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Hong Kong’s Civil Society: From an Open City to a City of Fear

The Congressional-Executive Commission on China (CECC) based in Washington, DC released a report examining how a once vibrant civil society in Hong Kong changed dramatically in the two years after the imposition of the National Security Law by China in 2020. The report provides insight into how the PRC/CCP crackdown has transformed Hong Kong, including measures the authorities have taken to silence dissent; challenges faced by people detained for speaking out against political persecution; the condition of civil society after the forced closure of the most influential independent media outlets and the largest civic organizations; and the implications of this repression for Hong Kong people who have left and for those who have stayed.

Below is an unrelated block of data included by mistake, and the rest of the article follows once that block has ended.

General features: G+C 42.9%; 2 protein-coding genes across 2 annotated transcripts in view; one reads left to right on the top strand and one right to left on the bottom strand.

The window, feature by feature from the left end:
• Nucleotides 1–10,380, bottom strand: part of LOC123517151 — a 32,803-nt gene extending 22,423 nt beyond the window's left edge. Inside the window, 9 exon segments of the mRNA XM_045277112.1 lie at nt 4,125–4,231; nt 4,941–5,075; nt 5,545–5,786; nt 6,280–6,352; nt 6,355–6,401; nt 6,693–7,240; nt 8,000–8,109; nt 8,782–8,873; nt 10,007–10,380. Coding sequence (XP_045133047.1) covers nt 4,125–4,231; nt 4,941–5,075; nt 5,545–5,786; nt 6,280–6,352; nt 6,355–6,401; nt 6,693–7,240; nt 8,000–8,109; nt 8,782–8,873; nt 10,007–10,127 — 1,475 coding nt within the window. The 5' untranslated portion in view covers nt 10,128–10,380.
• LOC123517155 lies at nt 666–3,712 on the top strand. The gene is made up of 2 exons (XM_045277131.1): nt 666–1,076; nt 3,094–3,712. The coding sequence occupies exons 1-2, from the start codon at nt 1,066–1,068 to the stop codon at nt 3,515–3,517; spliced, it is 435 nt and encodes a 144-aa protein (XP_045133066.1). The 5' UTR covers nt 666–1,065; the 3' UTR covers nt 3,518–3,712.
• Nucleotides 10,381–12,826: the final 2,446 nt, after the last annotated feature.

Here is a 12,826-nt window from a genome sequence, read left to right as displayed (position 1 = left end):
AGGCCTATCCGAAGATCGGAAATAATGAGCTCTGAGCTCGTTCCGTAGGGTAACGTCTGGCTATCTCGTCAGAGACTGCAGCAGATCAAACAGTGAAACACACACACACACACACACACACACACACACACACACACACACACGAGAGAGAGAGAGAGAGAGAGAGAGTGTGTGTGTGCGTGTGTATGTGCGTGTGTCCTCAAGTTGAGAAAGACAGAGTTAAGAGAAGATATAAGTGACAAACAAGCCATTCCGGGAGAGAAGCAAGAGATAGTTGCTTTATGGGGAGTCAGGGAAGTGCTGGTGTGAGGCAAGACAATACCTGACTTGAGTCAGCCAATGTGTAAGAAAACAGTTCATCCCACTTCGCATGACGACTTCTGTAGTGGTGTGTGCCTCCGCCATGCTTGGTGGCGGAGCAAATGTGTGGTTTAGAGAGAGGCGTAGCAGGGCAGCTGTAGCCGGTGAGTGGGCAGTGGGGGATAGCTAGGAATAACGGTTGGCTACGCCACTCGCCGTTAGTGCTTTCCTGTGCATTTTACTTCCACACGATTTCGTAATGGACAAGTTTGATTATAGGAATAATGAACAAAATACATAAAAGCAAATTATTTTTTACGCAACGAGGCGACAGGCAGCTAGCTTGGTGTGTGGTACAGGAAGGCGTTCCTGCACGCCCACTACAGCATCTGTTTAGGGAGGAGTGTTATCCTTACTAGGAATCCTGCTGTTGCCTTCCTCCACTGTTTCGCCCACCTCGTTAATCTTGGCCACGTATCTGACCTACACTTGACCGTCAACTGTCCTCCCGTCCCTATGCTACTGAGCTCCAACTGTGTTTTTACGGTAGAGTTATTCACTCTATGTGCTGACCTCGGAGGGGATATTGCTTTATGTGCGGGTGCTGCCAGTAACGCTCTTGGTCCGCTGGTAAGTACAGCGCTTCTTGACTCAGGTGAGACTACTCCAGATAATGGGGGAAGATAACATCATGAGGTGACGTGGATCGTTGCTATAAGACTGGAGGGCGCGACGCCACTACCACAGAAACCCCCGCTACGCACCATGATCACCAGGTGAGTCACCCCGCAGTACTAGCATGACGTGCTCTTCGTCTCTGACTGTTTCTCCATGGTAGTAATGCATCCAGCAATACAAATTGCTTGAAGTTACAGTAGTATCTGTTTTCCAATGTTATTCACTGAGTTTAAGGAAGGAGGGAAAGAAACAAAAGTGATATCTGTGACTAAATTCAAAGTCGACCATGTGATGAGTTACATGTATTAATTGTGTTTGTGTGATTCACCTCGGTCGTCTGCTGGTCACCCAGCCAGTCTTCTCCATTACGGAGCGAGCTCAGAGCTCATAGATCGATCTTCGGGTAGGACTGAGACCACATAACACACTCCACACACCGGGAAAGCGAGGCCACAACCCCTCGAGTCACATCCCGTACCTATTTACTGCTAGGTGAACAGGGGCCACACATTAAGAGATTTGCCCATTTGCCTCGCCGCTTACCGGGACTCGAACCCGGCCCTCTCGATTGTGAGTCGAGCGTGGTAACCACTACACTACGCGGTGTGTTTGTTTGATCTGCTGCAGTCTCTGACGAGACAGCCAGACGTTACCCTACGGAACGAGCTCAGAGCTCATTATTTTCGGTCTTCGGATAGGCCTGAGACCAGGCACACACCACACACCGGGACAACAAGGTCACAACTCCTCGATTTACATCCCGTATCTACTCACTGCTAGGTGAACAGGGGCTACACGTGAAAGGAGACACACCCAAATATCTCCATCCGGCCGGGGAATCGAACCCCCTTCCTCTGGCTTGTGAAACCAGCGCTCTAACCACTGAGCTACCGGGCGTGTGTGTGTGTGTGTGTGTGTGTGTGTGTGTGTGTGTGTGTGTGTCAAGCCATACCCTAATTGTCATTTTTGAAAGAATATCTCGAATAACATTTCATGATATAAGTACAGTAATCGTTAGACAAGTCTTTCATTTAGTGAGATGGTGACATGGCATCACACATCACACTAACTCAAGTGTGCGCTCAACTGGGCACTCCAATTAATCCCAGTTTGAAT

The Congressional-Executive Commission on China was established by the U.S.-China Relations Act of 2000 (Public Law No. 106–286) as China prepared to enter the World Trade Organization. The Commission is mandated to monitor human rights and the development of the rule of law in China. More information on CECC is available at:

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